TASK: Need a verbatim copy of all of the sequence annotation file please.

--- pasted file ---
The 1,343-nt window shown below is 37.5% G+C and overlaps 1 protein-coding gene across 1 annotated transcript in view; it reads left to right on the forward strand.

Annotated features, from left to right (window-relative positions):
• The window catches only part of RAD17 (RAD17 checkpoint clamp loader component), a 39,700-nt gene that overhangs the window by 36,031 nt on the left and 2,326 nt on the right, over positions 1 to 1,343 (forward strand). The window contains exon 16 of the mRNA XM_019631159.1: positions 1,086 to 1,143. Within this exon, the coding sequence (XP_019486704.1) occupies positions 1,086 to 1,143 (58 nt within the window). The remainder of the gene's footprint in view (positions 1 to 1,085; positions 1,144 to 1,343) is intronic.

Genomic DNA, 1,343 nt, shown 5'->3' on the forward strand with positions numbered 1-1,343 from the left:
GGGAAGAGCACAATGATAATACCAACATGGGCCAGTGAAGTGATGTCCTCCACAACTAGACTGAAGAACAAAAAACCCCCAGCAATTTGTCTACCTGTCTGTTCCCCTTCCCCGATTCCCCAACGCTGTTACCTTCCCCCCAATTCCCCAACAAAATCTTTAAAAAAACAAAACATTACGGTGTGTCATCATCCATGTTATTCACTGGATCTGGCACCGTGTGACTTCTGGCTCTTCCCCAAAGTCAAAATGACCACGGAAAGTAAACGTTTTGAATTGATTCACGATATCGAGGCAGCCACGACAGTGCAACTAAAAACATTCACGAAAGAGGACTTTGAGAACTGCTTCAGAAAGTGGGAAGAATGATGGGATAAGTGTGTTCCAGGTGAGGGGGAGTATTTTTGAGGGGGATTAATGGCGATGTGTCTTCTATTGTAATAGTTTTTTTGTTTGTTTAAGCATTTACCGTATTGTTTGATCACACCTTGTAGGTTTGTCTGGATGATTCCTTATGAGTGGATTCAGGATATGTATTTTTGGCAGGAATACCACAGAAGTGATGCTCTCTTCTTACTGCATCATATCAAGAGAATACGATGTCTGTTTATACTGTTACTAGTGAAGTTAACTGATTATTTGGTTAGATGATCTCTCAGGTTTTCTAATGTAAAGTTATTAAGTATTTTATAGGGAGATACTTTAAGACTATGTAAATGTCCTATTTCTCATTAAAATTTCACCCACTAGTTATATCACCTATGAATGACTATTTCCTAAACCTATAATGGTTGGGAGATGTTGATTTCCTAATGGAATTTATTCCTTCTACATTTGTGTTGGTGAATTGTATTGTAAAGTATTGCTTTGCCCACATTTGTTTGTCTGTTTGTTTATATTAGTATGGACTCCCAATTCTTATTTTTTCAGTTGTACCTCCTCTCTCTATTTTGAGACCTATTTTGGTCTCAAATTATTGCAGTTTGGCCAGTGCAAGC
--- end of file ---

The 1,343-nt window shown below is 37.5% G+C and overlaps 1 protein-coding gene across 1 annotated transcript in view; it reads left to right on the forward strand.

Annotated features, from left to right (window-relative positions):
• The window catches only part of RAD17 (RAD17 checkpoint clamp loader component), a 39,700-nt gene that overhangs the window by 36,031 nt on the left and 2,326 nt on the right, over positions 1 to 1,343 (forward strand). The window contains exon 16 of the mRNA XM_019631159.1: positions 1,086 to 1,143. Within this exon, the coding sequence (XP_019486704.1) occupies positions 1,086 to 1,143 (58 nt within the window). The remainder of the gene's footprint in view (positions 1 to 1,085; positions 1,144 to 1,343) is intronic.

Genomic DNA, 1,343 nt, shown 5'->3' on the forward strand with positions numbered 1-1,343 from the left:
GGGAAGAGCACAATGATAATACCAACATGGGCCAGTGAAGTGATGTCCTCCACAACTAGACTGAAGAACAAAAAACCCCCAGCAATTTGTCTACCTGTCTGTTCCCCTTCCCCGATTCCCCAACGCTGTTACCTTCCCCCCAATTCCCCAACAAAATCTTTAAAAAAACAAAACATTACGGTGTGTCATCATCCATGTTATTCACTGGATCTGGCACCGTGTGACTTCTGGCTCTTCCCCAAAGTCAAAATGACCACGGAAAGTAAACGTTTTGAATTGATTCACGATATCGAGGCAGCCACGACAGTGCAACTAAAAACATTCACGAAAGAGGACTTTGAGAACTGCTTCAGAAAGTGGGAAGAATGATGGGATAAGTGTGTTCCAGGTGAGGGGGAGTATTTTTGAGGGGGATTAATGGCGATGTGTCTTCTATTGTAATAGTTTTTTTGTTTGTTTAAGCATTTACCGTATTGTTTGATCACACCTTGTAGGTTTGTCTGGATGATTCCTTATGAGTGGATTCAGGATATGTATTTTTGGCAGGAATACCACAGAAGTGATGCTCTCTTCTTACTGCATCATATCAAGAGAATACGATGTCTGTTTATACTGTTACTAGTGAAGTTAACTGATTATTTGGTTAGATGATCTCTCAGGTTTTCTAATGTAAAGTTATTAAGTATTTTATAGGGAGATACTTTAAGACTATGTAAATGTCCTATTTCTCATTAAAATTTCACCCACTAGTTATATCACCTATGAATGACTATTTCCTAAACCTATAATGGTTGGGAGATGTTGATTTCCTAATGGAATTTATTCCTTCTACATTTGTGTTGGTGAATTGTATTGTAAAGTATTGCTTTGCCCACATTTGTTTGTCTGTTTGTTTATATTAGTATGGACTCCCAATTCTTATTTTTTCAGTTGTACCTCCTCTCTCTATTTTGAGACCTATTTTGGTCTCAAATTATTGCAGTTTGGCCAGTGCAAGC